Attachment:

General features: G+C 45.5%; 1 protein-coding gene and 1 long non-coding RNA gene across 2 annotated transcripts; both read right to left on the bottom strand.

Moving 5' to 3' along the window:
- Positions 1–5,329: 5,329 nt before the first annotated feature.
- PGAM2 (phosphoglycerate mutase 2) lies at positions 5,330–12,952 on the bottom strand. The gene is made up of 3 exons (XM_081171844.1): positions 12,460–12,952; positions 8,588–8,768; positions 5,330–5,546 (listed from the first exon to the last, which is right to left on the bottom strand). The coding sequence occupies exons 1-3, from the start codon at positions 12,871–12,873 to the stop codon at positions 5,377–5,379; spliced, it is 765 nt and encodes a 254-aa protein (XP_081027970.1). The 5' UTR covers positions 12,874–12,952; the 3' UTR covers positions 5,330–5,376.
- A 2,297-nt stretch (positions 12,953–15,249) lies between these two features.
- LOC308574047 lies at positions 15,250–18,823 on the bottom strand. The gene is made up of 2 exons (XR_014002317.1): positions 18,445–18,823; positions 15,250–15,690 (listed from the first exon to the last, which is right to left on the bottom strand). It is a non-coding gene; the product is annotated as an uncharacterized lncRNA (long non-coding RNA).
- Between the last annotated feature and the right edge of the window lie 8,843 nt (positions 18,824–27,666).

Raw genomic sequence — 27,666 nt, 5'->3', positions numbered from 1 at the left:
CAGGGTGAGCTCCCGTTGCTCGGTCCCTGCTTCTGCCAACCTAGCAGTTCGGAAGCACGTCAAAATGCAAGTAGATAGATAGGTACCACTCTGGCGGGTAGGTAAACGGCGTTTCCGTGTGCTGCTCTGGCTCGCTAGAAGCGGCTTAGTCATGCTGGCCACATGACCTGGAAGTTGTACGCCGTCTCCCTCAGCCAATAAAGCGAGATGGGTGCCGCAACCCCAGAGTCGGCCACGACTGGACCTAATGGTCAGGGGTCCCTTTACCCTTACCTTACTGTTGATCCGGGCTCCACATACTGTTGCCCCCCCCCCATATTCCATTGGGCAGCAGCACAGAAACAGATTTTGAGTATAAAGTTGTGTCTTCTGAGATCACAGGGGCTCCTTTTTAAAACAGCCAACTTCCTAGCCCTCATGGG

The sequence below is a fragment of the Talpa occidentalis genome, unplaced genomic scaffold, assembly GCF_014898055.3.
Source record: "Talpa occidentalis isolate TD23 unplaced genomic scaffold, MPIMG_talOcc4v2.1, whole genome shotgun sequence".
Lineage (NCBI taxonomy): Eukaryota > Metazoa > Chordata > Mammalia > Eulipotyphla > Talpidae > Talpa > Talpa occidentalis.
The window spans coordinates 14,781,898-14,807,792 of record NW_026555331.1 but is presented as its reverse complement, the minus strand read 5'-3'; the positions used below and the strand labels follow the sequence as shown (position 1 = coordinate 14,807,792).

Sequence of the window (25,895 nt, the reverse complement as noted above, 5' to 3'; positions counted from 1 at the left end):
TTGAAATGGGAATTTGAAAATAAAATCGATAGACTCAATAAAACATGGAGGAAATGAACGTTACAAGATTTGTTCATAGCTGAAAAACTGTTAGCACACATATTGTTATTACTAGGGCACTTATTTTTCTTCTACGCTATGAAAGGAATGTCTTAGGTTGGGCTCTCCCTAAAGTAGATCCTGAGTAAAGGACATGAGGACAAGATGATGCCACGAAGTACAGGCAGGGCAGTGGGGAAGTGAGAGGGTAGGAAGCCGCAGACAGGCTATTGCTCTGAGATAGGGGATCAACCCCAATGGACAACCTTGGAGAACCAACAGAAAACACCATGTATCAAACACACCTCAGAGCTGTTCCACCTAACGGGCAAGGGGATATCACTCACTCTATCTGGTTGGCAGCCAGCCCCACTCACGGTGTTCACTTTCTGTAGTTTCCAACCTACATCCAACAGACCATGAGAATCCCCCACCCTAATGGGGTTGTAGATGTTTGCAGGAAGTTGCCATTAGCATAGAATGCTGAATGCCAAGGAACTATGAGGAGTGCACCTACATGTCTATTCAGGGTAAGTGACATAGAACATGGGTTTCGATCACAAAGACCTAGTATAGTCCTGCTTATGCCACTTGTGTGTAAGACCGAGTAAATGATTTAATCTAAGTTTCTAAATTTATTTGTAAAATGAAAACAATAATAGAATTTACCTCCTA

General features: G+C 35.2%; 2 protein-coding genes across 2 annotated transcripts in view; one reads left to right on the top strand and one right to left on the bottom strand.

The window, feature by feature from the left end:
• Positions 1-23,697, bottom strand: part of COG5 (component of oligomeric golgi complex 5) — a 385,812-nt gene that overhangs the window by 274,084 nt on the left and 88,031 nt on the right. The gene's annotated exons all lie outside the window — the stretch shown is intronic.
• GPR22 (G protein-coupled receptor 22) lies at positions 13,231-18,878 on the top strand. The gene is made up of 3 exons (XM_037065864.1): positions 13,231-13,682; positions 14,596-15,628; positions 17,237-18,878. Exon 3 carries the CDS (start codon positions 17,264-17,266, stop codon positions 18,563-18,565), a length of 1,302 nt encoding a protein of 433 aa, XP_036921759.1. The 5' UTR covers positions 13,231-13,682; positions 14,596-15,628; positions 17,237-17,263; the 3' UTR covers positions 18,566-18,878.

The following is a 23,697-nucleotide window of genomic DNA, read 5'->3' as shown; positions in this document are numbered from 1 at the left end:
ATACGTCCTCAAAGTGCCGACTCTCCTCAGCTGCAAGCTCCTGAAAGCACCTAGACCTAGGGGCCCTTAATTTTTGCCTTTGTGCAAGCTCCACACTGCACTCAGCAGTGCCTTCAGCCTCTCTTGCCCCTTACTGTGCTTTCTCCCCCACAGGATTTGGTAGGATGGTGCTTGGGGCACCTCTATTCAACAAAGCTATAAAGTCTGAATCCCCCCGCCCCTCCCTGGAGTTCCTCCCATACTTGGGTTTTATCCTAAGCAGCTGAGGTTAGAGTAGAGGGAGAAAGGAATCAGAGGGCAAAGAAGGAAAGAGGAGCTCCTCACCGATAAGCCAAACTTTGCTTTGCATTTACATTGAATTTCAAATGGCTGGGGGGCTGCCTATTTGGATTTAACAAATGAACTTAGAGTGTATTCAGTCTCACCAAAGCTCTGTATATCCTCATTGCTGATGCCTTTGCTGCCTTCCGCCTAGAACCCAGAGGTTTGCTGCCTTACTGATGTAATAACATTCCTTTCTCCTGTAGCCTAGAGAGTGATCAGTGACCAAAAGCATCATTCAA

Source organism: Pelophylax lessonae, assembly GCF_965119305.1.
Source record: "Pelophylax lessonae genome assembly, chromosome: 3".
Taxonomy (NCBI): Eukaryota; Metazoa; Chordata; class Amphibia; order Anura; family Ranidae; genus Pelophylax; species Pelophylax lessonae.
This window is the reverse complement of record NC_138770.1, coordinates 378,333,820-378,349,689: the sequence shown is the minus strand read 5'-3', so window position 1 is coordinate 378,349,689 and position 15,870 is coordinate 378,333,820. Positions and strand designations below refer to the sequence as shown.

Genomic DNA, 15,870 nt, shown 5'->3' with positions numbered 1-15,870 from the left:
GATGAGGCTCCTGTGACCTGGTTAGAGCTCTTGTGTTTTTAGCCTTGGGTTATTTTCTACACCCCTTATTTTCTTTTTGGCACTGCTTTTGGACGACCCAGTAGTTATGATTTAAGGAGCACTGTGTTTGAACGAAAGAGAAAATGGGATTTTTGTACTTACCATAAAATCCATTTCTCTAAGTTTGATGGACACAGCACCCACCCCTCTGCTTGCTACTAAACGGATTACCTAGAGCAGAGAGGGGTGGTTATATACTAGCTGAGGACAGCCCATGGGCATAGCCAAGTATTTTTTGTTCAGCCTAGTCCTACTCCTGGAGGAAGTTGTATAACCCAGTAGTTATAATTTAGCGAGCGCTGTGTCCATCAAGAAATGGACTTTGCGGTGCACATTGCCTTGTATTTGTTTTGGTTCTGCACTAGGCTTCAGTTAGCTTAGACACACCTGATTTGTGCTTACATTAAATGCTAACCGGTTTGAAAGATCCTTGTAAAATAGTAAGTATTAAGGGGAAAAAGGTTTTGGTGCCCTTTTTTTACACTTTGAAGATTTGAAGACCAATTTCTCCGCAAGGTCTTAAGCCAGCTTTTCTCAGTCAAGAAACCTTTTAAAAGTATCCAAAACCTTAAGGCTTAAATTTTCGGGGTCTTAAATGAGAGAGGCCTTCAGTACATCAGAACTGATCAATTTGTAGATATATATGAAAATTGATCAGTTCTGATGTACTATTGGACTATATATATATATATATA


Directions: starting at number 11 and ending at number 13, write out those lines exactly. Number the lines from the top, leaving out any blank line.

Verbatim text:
Source record: "Talpa occidentalis isolate TD23 unplaced genomic scaffold, MPIMG_talOcc4v2.1, whole genome shotgun sequence".
Lineage (NCBI taxonomy): Eukaryota > Metazoa > Chordata > Mammalia > Eulipotyphla > Talpidae > Talpa > Talpa occidentalis.
The window spans coordinates 14,781,898-14,807,792 of record NW_026555331.1 but is presented as its reverse complement, the minus strand read 5'-3'; the positions used below and the strand labels follow the sequence as shown (position 1 = coordinate 14,807,792).